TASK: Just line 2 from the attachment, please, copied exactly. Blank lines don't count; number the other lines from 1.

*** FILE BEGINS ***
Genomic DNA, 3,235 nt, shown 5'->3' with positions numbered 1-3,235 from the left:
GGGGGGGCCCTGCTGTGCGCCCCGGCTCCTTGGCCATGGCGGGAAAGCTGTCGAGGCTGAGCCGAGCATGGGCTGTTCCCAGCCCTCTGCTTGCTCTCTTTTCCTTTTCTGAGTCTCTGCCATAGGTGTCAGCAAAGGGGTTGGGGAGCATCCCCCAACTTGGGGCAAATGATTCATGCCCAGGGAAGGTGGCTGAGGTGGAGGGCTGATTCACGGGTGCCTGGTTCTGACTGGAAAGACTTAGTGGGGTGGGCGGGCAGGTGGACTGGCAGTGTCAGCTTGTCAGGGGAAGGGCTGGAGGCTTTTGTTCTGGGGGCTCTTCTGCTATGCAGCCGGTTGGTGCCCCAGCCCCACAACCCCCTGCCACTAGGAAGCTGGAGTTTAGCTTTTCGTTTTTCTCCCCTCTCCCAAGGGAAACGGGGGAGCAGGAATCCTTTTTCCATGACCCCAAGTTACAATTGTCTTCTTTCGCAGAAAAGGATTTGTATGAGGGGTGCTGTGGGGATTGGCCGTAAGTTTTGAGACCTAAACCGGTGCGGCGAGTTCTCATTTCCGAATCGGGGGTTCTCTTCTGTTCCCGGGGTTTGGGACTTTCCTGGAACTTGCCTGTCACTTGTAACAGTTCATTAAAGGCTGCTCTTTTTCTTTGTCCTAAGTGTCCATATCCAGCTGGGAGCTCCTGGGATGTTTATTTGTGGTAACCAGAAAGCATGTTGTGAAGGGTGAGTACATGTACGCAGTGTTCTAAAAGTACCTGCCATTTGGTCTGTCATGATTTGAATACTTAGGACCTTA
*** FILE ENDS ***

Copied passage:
GGGGGGGCCCTGCTGTGCGCCCCGGCTCCTTGGCCATGGCGGGAAAGCTGTCGAGGCTGAGCCGAGCATGGGCTGTTCCCAGCCCTCTGCTTGCTCTCTTTTCCTTTTCTGAGTCTCTGCCATAGGTGTCAGCAAAGGGGTTGGGGAGCATCCCCCAACTTGGGGCAAATGATTCATGCCCAGGGAAGGTGGCTGAGGTGGAGGGCTGATTCACGGGTGCCTGGTTCTGACTGGAAAGACTTAGTGGGGTGGGCGGGCAGGTGGACTGGCAGTGTCAGCTTGTCAGGGGAAGGGCTGGAGGCTTTTGTTCTGGGGGCTCTTCTGCTATGCAGCCGGTTGGTGCCCCAGCCCCACAACCCCCTGCCACTAGGAAGCTGGAGTTTAGCTTTTCGTTTTTCTCCCCTCTCCCAAGGGAAACGGGGGAGCAGGAATCCTTTTTCCATGACCCCAAGTTACAATTGTCTTCTTTCGCAGAAAAGGATTTGTATGAGGGGTGCTGTGGGGATTGGCCGTAAGTTTTGAGACCTAAACCGGTGCGGCGAGTTCTCATTTCCGAATCGGGGGTTCTCTTCTGTTCCCGGGGTTTGGGACTTTCCTGGAACTTGCCTGTCACTTGTAACAGTTCATTAAAGGCTGCTCTTTTTCTTTGTCCTAAGTGTCCATATCCAGCTGGGAGCTCCTGGGATGTTTATTTGTGGTAACCAGAAAGCATGTTGTGAAGGGTGAGTACATGTACGCAGTGTTCTAAAAGTACCTGCCATTTGGTCTGTCATGATTTGAATACTTAGGACCTTA